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Systematic review and meta-analysis
Antibiotics provide no clinically important benefit in mild to moderate acute sinusitis
  1. Roderick P Venekamp
  1. Department of Otorhinolaryngology, Julius Center for Health Sciences and Primary Care, University Medical Center Utrecht, Utrecht, The Netherlands
  1. Correspondence to: Roderick P Venekamp
    Department of Otorhinolaryngology, Julius Center for Health Sciences and Primary Care, University Medical Center Utrecht, STR. 6.131, PO Box 85500, Utrecht 3508 GA, The Netherlands; R.P.Venekamp{at}umcutrecht.nl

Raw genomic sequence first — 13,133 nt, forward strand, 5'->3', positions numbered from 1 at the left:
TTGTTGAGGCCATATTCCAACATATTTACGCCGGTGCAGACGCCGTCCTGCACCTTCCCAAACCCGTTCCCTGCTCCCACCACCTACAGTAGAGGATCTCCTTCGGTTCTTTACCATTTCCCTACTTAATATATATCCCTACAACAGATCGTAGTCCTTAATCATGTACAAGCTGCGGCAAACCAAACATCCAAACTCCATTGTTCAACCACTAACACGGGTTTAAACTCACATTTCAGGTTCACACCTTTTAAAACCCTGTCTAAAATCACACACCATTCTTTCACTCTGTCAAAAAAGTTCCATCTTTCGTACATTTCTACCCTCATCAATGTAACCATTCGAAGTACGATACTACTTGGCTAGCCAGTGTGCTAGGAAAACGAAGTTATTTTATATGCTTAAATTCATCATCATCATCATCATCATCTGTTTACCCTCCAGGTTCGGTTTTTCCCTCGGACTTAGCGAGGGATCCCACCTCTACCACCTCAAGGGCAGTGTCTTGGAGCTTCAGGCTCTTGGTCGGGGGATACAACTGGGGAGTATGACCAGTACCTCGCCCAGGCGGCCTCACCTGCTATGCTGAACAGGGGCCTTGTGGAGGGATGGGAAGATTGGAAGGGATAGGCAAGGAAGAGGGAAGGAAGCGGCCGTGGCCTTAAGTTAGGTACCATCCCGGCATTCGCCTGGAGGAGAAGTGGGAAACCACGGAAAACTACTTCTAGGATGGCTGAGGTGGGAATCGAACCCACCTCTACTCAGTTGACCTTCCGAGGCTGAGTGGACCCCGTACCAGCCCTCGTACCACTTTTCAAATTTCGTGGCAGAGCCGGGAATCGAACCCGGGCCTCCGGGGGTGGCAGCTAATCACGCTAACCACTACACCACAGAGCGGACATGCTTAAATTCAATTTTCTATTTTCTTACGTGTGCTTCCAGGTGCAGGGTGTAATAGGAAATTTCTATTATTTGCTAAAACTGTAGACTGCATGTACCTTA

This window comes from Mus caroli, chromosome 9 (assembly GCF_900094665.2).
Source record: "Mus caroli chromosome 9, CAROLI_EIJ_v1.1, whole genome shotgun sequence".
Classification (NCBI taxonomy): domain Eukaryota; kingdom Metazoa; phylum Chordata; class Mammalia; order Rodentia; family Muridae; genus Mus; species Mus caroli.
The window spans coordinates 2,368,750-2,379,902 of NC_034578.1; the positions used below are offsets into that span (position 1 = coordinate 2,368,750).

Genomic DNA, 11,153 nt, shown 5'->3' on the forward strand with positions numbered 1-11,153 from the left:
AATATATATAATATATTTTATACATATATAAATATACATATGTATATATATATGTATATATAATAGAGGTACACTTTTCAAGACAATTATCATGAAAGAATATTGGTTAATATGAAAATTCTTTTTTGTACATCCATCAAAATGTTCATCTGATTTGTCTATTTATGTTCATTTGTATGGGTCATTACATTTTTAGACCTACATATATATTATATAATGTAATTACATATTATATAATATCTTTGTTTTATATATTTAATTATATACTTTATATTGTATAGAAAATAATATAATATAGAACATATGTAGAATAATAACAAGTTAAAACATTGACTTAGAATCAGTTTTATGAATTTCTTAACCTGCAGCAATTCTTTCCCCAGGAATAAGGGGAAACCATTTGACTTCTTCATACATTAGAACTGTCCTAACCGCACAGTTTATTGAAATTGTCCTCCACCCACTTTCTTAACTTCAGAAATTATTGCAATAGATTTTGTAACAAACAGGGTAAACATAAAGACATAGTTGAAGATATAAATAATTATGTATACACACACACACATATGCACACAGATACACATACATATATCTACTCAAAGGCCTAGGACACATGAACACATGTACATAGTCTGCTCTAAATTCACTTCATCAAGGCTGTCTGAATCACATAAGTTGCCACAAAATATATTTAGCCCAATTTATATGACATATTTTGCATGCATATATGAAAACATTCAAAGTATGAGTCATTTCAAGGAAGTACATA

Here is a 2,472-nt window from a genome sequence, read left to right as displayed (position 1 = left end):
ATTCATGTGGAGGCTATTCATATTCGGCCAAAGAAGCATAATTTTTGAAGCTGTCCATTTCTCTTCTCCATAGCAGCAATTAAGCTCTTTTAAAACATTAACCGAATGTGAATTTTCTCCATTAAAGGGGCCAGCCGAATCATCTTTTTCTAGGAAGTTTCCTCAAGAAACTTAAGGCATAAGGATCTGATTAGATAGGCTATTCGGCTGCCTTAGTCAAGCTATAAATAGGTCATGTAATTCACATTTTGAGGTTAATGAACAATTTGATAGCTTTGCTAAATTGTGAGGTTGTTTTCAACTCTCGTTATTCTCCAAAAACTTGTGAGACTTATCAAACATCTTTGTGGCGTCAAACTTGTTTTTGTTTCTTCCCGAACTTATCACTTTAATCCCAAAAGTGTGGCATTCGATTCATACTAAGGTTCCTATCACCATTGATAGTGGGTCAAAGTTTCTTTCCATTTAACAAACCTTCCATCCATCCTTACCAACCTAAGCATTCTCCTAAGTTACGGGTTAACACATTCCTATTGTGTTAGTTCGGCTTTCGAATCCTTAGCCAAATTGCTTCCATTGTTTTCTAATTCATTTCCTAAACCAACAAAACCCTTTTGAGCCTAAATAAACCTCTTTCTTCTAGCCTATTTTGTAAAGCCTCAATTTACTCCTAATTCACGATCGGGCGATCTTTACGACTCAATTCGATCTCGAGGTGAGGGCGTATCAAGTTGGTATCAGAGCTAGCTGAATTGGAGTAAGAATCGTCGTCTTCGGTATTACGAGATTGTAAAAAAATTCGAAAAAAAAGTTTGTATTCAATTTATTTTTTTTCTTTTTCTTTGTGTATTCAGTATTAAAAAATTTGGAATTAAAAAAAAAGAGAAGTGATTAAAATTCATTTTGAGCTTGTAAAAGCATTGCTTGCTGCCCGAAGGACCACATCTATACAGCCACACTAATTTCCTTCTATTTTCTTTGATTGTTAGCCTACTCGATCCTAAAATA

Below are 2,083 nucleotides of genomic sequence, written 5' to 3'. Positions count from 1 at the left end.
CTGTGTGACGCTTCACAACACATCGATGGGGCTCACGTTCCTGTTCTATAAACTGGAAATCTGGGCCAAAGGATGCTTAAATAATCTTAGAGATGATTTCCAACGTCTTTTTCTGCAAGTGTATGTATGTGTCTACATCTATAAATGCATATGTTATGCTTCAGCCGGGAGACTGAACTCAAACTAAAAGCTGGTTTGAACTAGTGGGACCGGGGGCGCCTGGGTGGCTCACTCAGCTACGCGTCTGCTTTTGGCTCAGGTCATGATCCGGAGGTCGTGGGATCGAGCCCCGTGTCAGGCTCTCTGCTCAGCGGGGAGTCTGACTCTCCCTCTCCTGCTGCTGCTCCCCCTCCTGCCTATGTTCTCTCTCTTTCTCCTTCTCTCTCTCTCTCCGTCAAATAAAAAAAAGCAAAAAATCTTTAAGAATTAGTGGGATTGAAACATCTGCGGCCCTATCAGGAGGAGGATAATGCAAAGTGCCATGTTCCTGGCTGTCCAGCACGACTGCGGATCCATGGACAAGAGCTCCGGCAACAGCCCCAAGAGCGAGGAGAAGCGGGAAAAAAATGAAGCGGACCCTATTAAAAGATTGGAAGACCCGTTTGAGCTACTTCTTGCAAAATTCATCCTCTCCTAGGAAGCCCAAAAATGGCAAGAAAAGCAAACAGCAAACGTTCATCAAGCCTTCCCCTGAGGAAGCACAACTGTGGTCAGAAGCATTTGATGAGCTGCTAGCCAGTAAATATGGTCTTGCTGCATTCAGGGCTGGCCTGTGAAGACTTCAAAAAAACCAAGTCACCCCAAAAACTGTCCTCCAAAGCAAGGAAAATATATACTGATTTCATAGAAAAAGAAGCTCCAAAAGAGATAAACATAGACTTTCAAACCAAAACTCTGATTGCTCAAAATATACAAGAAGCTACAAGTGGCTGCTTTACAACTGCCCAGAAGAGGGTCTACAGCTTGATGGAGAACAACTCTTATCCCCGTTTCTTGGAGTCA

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Context

Acute rhinosinusitis (ARS) is a common reason for patients to visit a general practitioner (GP).1 ,2 In general practice, diagnosing ARS is based on clinical signs and symptoms such as nasal congestion, reduction/loss of smell and facial pain/pressure. Although self-limiting in the majority of patients within 1–4 weeks, symptoms consistent with ARS can considerably impair daily functioning.3

Traditionally, ARS has been regarded as a bacterial infection of the paranasal sinuses. Therefore, numerous randomised controlled trials (RCTs) have been performed comparing antibiotic treatment with placebo for mild–moderate ARS. The present study provides …

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